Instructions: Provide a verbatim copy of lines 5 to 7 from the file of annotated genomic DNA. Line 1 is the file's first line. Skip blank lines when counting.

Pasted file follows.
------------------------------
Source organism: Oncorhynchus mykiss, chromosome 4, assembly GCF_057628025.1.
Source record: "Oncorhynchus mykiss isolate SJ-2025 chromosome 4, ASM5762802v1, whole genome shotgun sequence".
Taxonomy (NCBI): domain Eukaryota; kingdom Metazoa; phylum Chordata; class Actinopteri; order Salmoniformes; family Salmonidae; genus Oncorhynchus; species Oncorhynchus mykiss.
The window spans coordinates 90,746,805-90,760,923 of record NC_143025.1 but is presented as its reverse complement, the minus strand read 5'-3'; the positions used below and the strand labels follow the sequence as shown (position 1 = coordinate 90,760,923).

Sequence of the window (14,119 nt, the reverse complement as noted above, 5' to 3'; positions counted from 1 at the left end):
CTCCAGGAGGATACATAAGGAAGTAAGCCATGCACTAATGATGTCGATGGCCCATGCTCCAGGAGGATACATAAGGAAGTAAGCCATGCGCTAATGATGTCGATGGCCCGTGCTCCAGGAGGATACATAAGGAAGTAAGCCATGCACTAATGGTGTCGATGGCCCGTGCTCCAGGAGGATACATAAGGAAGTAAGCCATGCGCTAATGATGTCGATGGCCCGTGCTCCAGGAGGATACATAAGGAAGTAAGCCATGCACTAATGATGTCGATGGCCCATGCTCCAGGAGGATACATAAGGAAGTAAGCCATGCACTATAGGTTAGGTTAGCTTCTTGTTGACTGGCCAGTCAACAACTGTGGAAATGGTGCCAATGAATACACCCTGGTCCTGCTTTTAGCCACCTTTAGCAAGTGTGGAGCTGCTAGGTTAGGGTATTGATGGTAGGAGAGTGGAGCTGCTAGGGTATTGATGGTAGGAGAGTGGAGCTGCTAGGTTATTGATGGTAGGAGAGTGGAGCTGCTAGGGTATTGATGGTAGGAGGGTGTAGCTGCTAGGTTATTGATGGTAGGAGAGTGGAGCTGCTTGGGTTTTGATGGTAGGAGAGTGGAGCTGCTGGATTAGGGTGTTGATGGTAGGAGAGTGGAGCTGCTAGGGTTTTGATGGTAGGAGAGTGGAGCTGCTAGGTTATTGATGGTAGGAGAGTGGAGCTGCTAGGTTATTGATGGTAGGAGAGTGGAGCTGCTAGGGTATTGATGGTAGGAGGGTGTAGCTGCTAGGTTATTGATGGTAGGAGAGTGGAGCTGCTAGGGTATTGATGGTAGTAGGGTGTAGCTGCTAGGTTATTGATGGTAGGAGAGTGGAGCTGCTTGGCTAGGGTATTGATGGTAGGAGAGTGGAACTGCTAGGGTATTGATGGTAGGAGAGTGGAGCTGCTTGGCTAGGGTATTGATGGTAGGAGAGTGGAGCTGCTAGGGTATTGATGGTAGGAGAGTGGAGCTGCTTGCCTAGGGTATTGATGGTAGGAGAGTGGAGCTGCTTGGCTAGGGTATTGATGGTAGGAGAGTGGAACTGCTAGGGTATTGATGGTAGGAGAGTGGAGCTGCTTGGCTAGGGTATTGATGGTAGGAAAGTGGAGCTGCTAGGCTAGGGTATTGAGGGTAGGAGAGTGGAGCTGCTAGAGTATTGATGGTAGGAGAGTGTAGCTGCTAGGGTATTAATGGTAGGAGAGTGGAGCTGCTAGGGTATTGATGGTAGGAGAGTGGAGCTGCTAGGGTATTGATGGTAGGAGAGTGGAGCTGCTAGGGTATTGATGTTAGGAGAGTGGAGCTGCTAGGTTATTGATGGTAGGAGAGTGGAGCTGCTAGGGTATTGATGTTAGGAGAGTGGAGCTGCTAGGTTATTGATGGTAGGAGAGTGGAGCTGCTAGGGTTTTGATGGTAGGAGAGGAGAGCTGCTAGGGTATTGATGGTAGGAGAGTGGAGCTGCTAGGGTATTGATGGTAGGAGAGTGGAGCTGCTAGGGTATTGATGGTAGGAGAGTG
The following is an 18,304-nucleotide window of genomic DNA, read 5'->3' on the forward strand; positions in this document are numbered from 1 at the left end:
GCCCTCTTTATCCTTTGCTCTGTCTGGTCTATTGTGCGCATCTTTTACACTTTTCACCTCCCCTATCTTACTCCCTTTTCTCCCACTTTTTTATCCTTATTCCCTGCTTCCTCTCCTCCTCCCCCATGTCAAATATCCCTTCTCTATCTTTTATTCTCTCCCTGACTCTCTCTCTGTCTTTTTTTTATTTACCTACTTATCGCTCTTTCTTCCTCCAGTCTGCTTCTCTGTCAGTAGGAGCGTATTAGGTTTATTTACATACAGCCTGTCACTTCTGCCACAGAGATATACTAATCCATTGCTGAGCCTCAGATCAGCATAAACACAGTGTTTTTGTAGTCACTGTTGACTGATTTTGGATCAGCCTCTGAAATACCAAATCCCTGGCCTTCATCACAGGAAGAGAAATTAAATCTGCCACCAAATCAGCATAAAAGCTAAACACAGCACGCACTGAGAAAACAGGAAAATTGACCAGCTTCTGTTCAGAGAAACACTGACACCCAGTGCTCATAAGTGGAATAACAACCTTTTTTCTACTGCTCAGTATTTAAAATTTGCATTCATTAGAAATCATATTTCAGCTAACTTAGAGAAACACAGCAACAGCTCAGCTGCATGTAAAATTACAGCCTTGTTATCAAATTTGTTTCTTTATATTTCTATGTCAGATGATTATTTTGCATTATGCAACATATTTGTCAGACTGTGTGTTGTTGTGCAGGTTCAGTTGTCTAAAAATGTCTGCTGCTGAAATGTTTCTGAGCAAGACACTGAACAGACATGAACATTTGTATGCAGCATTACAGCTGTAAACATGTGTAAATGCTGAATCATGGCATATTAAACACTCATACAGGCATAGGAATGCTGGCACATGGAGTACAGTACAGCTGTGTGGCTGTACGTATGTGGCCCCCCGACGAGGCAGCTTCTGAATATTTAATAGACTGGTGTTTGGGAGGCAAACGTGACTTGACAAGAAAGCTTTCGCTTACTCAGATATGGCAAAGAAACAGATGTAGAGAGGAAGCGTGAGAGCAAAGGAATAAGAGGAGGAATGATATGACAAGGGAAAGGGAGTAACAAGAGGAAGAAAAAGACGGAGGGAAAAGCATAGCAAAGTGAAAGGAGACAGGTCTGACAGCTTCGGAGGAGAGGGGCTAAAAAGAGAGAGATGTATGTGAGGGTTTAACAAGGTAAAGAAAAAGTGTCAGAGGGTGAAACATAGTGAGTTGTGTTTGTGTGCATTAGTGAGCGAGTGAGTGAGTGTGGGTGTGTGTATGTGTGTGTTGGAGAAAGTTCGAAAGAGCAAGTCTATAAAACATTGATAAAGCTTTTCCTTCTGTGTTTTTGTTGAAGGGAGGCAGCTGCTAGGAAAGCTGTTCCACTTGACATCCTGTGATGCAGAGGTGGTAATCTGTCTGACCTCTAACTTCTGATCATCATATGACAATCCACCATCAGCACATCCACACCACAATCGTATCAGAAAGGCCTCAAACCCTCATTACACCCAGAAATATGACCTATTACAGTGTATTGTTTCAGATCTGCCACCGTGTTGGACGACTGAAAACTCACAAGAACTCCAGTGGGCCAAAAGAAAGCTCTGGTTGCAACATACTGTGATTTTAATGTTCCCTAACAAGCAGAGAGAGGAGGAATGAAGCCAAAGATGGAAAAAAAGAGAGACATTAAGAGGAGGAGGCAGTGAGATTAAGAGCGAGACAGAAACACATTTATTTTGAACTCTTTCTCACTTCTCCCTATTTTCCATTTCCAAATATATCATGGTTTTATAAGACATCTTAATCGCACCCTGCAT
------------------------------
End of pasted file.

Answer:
Sequence of the window (14,119 nt, the reverse complement as noted above, 5' to 3'; positions counted from 1 at the left end):
CTCCAGGAGGATACATAAGGAAGTAAGCCATGCACTAATGATGTCGATGGCCCATGCTCCAGGAGGATACATAAGGAAGTAAGCCATGCGCTAATGATGTCGATGGCCCGTGCTCCAGGAGGATACATAAGGAAGTAAGCCATGCACTAATGGTGTCGATGGCCCGTGCTCCAGGAGGATACATAAGGAAGTAAGCCATGCGCTAATGATGTCGATGGCCCGTGCTCCAGGAGGATACATAAGGAAGTAAGCCATGCACTAATGATGTCGATGGCCCATGCTCCAGGAGGATACATAAGGAAGTAAGCCATGCACTATAGGTTAGGTTAGCTTCTTGTTGACTGGCCAGTCAACAACTGTGGAAATGGTGCCAATGAATACACCCTGGTCCTGCTTTTAGCCACCTTTAGCAAGTGTGGAGCTGCTAGGTTAGGGTATTGATGGTAGGAGAGTGGAGCTGCTAGGGTATTGATGGTAGGAGAGTGGAGCTGCTAGGTTATTGATGGTAGGAGAGTGGAGCTGCTAGGGTATTGATGGTAGGAGGGTGTAGCTGCTAGGTTATTGATGGTAGGAGAGTGGAGCTGCTTGGGTTTTGATGGTAGGAGAGTGGAGCTGCTGGATTAGGGTGTTGATGGTAGGAGAGTGGAGCTGCTAGGGTTTTGATGGTAGGAGAGTGGAGCTGCTAGGTTATTGATGGTAGGAGAGTGGAGCTGCTAGGTTATTGATGGTAGGAGAGTGGAGCTGCTAGGGTATTGATGGTAGGAGGGTGTAGCTGCTAGGTTATTGATGGTAGGAGAGTGGAGCTGCTAGGGTATTGATGGTAGTAGGGTGTAGCTGCTAGGTTATTGATGGTAGGAGAGTGGAGCTGCTTGGCTAGGGTATTGATGGTAGGAGAGTGGAACTGCTAGGGTATTGATGGTAGGAGAGTGGAGCTGCTTGGCTAGGGTATTGATGGTAGGAGAGTGGAGCTGCTAGGGTATTGATGGTAGGAGAGTGGAGCTGCTTGCCTAGGGTATTGATGGTAGGAGAGTGGAGCTGCTTGGCTAGGGTATTGATGGTAGGAGAGTGGAACTGCTAGGGTATTGATGGTAGGAGAGTGGAGCTGCTTGGCTAGGGTATTGATGGTAGGAAAGTGGAGCTGCTAGGCTAGGGTATTGAGGGTAGGAGAGTGGAGCTGCTAGAGTATTGATGGTAGGAGAGTGTAGCTGCTAGGGTATTAATGGTAGGAGAGTGGAGCTGCTAGGGTATTGATGGTAGGAGAGTGGAGCTGCTAGGGTATTGATGGTAGGAGAGTGGAGCTGCTAGGGTATTGATGTTAGGAGAGTGGAGCTGCTAGGTTATTGATGGTAGGAGAGTGGAGCTGCTAGGGTATTGATGTTAGGAGAGTGGAGCTGCTAGGTTATTGATGGTAGGAGAGTGGAGCTGCTAGGGTTTTGATGGTAGGAGAGGAGAGCTGCTAGGGTATTGATGGTAGGAGAGTGGAGCTGCTAGGGTATTGATGGTAGGAGAGTGGAGCTGCTAGGGTATTGATGGTAGGAGAGTG
The following is an 18,304-nucleotide window of genomic DNA, read 5'->3' on the forward strand; positions in this document are numbered from 1 at the left end: